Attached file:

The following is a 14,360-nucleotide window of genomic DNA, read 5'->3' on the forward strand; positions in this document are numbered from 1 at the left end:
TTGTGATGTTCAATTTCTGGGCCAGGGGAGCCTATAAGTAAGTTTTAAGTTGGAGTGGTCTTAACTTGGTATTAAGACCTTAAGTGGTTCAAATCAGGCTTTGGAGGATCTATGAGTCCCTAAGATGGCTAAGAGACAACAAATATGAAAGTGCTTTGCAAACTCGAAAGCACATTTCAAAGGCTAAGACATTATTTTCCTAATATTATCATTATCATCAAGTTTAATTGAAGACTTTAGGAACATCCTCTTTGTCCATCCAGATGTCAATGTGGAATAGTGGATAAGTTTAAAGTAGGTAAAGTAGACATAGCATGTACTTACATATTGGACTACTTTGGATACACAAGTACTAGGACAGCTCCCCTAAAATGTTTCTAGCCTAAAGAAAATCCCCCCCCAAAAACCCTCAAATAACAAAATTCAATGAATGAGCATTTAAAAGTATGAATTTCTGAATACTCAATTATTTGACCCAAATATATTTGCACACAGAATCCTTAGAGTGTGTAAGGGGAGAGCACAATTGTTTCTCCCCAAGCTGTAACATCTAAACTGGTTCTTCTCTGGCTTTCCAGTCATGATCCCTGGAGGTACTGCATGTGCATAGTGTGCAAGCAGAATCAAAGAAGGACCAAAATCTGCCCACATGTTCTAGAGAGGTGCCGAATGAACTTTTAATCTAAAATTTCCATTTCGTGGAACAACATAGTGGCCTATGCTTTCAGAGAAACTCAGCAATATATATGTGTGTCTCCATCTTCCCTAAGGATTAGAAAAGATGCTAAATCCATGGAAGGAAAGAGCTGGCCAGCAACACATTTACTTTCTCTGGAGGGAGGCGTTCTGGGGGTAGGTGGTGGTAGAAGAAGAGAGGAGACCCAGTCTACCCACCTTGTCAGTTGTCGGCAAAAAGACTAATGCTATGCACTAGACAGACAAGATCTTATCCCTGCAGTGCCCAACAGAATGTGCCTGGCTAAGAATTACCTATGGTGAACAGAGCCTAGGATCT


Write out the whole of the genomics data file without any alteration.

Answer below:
The following is a 14,360-nucleotide window of genomic DNA, read 5'->3' on the forward strand; positions in this document are numbered from 1 at the left end:
TTGTGATGTTCAATTTCTGGGCCAGGGGAGCCTATAAGTAAGTTTTAAGTTGGAGTGGTCTTAACTTGGTATTAAGACCTTAAGTGGTTCAAATCAGGCTTTGGAGGATCTATGAGTCCCTAAGATGGCTAAGAGACAACAAATATGAAAGTGCTTTGCAAACTCGAAAGCACATTTCAAAGGCTAAGACATTATTTTCCTAATATTATCATTATCATCAAGTTTAATTGAAGACTTTAGGAACATCCTCTTTGTCCATCCAGATGTCAATGTGGAATAGTGGATAAGTTTAAAGTAGGTAAAGTAGACATAGCATGTACTTACATATTGGACTACTTTGGATACACAAGTACTAGGACAGCTCCCCTAAAATGTTTCTAGCCTAAAGAAAATCCCCCCCCAAAAACCCTCAAATAACAAAATTCAATGAATGAGCATTTAAAAGTATGAATTTCTGAATACTCAATTATTTGACCCAAATATATTTGCACACAGAATCCTTAGAGTGTGTAAGGGGAGAGCACAATTGTTTCTCCCCAAGCTGTAACATCTAAACTGGTTCTTCTCTGGCTTTCCAGTCATGATCCCTGGAGGTACTGCATGTGCATAGTGTGCAAGCAGAATCAAAGAAGGACCAAAATCTGCCCACATGTTCTAGAGAGGTGCCGAATGAACTTTTAATCTAAAATTTCCATTTCGTGGAACAACATAGTGGCCTATGCTTTCAGAGAAACTCAGCAATATATATGTGTGTCTCCATCTTCCCTAAGGATTAGAAAAGATGCTAAATCCATGGAAGGAAAGAGCTGGCCAGCAACACATTTACTTTCTCTGGAGGGAGGCGTTCTGGGGGTAGGTGGTGGTAGAAGAAGAGAGGAGACCCAGTCTACCCACCTTGTCAGTTGTCGGCAAAAAGACTAATGCTATGCACTAGACAGACAAGATCTTATCCCTGCAGTGCCCAACAGAATGTGCCTGGCTAAGAATTACCTATGGTGAACAGAGCCTAGGATCT